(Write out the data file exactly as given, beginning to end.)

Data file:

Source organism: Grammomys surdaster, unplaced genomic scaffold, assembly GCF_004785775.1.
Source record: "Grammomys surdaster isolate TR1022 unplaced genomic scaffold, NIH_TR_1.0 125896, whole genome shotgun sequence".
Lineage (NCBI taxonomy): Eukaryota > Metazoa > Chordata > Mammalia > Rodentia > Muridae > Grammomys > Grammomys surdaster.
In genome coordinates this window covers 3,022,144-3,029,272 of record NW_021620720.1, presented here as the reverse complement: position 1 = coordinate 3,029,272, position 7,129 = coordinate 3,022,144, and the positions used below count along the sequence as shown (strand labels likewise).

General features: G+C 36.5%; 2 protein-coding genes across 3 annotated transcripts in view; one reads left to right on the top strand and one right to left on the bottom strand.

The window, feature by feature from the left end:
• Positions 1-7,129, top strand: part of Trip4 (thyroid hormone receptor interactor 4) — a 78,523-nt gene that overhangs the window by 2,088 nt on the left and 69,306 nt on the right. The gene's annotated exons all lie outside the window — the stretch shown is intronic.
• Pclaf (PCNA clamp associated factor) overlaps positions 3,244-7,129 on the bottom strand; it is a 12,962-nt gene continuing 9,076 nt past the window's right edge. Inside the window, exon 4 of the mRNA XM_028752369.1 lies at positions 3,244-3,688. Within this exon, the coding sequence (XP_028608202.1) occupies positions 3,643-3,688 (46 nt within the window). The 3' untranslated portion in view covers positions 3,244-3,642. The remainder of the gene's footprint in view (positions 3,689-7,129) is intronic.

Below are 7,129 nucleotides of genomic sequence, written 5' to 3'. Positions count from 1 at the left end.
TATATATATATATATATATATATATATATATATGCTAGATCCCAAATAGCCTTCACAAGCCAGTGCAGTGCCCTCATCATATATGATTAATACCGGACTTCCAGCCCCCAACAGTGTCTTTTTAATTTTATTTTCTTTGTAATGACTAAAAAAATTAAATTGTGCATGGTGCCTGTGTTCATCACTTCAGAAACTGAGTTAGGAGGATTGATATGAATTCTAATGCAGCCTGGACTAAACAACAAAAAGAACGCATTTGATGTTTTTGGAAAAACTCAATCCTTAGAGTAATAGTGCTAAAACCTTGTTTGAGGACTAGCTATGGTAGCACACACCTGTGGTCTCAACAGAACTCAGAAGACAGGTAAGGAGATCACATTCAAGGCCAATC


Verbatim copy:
Source organism: Grammomys surdaster, unplaced genomic scaffold, assembly GCF_004785775.1.
Source record: "Grammomys surdaster isolate TR1022 unplaced genomic scaffold, NIH_TR_1.0 125896, whole genome shotgun sequence".
Lineage (NCBI taxonomy): Eukaryota > Metazoa > Chordata > Mammalia > Rodentia > Muridae > Grammomys > Grammomys surdaster.
In genome coordinates this window covers 3,022,144-3,029,272 of record NW_021620720.1, presented here as the reverse complement: position 1 = coordinate 3,029,272, position 7,129 = coordinate 3,022,144, and the positions used below count along the sequence as shown (strand labels likewise).

General features: G+C 36.5%; 2 protein-coding genes across 3 annotated transcripts in view; one reads left to right on the top strand and one right to left on the bottom strand.

The window, feature by feature from the left end:
• Positions 1-7,129, top strand: part of Trip4 (thyroid hormone receptor interactor 4) — a 78,523-nt gene that overhangs the window by 2,088 nt on the left and 69,306 nt on the right. The gene's annotated exons all lie outside the window — the stretch shown is intronic.
• Pclaf (PCNA clamp associated factor) overlaps positions 3,244-7,129 on the bottom strand; it is a 12,962-nt gene continuing 9,076 nt past the window's right edge. Inside the window, exon 4 of the mRNA XM_028752369.1 lies at positions 3,244-3,688. Within this exon, the coding sequence (XP_028608202.1) occupies positions 3,643-3,688 (46 nt within the window). The 3' untranslated portion in view covers positions 3,244-3,642. The remainder of the gene's footprint in view (positions 3,689-7,129) is intronic.

Below are 7,129 nucleotides of genomic sequence, written 5' to 3'. Positions count from 1 at the left end.
TATATATATATATATATATATATATATATATATGCTAGATCCCAAATAGCCTTCACAAGCCAGTGCAGTGCCCTCATCATATATGATTAATACCGGACTTCCAGCCCCCAACAGTGTCTTTTTAATTTTATTTTCTTTGTAATGACTAAAAAAATTAAATTGTGCATGGTGCCTGTGTTCATCACTTCAGAAACTGAGTTAGGAGGATTGATATGAATTCTAATGCAGCCTGGACTAAACAACAAAAAGAACGCATTTGATGTTTTTGGAAAAACTCAATCCTTAGAGTAATAGTGCTAAAACCTTGTTTGAGGACTAGCTATGGTAGCACACACCTGTGGTCTCAACAGAACTCAGAAGACAGGTAAGGAGATCACATTCAAGGCCAATC